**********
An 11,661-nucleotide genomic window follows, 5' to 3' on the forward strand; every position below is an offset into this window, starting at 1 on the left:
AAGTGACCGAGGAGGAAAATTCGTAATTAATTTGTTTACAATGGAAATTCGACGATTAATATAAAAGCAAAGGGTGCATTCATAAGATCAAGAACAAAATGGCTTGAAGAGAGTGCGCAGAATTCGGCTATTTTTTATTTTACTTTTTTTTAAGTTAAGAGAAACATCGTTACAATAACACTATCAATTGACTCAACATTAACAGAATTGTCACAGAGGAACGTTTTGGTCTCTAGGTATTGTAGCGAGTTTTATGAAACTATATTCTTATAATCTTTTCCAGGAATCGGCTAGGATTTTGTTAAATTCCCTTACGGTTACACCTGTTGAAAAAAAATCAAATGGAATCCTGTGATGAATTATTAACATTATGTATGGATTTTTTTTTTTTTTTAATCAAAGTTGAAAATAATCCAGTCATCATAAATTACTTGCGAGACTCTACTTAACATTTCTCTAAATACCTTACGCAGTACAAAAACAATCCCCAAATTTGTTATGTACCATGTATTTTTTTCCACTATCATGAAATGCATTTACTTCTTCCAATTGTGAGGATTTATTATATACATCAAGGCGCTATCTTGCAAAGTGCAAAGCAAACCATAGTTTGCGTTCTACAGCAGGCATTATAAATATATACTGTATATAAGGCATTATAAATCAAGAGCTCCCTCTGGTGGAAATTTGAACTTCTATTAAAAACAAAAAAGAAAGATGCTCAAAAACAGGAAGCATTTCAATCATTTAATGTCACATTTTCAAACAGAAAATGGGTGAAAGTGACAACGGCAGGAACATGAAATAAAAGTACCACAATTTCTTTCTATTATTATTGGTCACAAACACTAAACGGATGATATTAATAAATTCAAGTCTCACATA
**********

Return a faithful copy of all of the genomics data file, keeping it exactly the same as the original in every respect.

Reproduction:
An 11,661-nucleotide genomic window follows, 5' to 3' on the forward strand; every position below is an offset into this window, starting at 1 on the left:
AAGTGACCGAGGAGGAAAATTCGTAATTAATTTGTTTACAATGGAAATTCGACGATTAATATAAAAGCAAAGGGTGCATTCATAAGATCAAGAACAAAATGGCTTGAAGAGAGTGCGCAGAATTCGGCTATTTTTTATTTTACTTTTTTTTAAGTTAAGAGAAACATCGTTACAATAACACTATCAATTGACTCAACATTAACAGAATTGTCACAGAGGAACGTTTTGGTCTCTAGGTATTGTAGCGAGTTTTATGAAACTATATTCTTATAATCTTTTCCAGGAATCGGCTAGGATTTTGTTAAATTCCCTTACGGTTACACCTGTTGAAAAAAAATCAAATGGAATCCTGTGATGAATTATTAACATTATGTATGGATTTTTTTTTTTTTTTAATCAAAGTTGAAAATAATCCAGTCATCATAAATTACTTGCGAGACTCTACTTAACATTTCTCTAAATACCTTACGCAGTACAAAAACAATCCCCAAATTTGTTATGTACCATGTATTTTTTTCCACTATCATGAAATGCATTTACTTCTTCCAATTGTGAGGATTTATTATATACATCAAGGCGCTATCTTGCAAAGTGCAAAGCAAACCATAGTTTGCGTTCTACAGCAGGCATTATAAATATATACTGTATATAAGGCATTATAAATCAAGAGCTCCCTCTGGTGGAAATTTGAACTTCTATTAAAAACAAAAAAGAAAGATGCTCAAAAACAGGAAGCATTTCAATCATTTAATGTCACATTTTCAAACAGAAAATGGGTGAAAGTGACAACGGCAGGAACATGAAATAAAAGTACCACAATTTCTTTCTATTATTATTGGTCACAAACACTAAACGGATGATATTAATAAATTCAAGTCTCACATA